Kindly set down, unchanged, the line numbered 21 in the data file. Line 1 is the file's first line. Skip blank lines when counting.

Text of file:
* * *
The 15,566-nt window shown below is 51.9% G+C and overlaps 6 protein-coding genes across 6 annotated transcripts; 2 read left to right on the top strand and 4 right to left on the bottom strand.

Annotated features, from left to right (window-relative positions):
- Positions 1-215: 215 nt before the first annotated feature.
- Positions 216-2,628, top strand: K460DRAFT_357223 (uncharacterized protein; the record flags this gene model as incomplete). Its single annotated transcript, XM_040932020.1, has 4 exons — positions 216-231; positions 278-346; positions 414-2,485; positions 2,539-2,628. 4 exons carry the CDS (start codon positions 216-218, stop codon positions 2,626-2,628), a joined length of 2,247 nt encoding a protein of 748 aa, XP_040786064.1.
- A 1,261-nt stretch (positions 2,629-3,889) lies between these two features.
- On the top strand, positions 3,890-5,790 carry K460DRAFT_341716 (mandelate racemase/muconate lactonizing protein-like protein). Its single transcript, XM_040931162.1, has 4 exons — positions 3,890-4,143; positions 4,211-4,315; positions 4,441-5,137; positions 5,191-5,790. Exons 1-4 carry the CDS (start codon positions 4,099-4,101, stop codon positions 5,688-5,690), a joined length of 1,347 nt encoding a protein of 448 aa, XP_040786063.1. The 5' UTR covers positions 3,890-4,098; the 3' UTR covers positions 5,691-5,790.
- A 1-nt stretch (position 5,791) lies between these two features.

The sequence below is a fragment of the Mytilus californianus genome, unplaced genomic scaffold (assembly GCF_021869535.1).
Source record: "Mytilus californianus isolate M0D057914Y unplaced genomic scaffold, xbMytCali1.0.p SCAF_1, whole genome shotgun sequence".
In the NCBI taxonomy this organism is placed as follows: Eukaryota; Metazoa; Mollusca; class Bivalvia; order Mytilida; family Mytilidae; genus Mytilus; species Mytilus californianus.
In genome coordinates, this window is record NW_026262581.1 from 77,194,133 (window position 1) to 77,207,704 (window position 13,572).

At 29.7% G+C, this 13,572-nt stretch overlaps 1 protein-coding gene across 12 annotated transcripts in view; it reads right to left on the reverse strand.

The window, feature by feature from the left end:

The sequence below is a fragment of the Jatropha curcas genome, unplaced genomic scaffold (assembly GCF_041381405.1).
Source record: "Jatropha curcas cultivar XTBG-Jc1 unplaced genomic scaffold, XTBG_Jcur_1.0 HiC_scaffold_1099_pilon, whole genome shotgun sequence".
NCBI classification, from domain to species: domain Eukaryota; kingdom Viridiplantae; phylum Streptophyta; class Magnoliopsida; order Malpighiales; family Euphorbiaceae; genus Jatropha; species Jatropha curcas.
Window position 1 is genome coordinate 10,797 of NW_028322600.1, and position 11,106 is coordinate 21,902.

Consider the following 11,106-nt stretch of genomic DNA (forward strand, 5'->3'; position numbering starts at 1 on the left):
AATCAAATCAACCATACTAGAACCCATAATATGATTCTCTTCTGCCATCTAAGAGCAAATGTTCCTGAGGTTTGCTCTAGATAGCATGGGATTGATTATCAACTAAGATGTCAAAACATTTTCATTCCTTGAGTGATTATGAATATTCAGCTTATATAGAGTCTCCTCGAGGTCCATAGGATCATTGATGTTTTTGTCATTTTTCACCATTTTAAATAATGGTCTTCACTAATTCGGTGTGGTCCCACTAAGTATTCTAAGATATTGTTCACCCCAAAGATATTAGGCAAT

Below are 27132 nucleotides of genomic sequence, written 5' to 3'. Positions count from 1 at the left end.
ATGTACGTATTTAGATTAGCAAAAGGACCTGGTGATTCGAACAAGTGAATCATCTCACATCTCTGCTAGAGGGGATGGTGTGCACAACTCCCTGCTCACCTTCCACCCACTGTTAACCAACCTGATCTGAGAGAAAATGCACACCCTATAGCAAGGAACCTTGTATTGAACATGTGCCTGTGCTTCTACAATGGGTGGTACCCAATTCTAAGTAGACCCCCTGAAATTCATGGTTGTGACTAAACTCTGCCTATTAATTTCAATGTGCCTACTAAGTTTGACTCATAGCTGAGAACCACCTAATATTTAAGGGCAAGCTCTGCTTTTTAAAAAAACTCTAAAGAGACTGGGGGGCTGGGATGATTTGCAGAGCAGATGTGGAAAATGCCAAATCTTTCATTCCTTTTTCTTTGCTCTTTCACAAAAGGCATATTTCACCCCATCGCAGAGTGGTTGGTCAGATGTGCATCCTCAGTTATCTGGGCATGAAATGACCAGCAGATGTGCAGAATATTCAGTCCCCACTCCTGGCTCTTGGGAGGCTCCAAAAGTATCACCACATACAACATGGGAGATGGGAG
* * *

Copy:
ATGTACGTATTTAGATTAGCAAAAGGACCTGGTGATTCGAACAAGTGAATCATCTCACATCTCTGCTAGAGGGGATGGTGTGCACAACTCCCTGCTCACCTTCCACCCACTGTTAACCAACCTGATCTGAGAGAAAATGCACACCCTATAGCAAGGAACCTTGTATTGAACATGTGCCTGTGCTTCTACAATGGGTGGTACCCAATTCTAAGTAGACCCCCTGAAATTCATGGTTGTGACTAAACTCTGCCTATTAATTTCAATGTGCCTACTAAGTTTGACTCATAGCTGAGAACCACCTAATATTTAAGGGCAAGCTCTGCTTTTTAAAAAAACTCTAAAGAGACTGGGGGGCTGGGATGATTTGCAGAGCAGATGTGGAAAATGCCAAATCTTTCATTCCTTTTTCTTTGCTCTTTCACAAAAGGCATATTTCACCCCATCGCAGAGTGGTTGGTCAGATGTGCATCCTCAGTTATCTGGGCATGAAATGACCAGCAGATGTGCAGAATATTCAGTCCCCACTCCTGGCTCTTGGGAGGCTCCAAAAGTATCACCACATACAACATGGGAGATGGGAG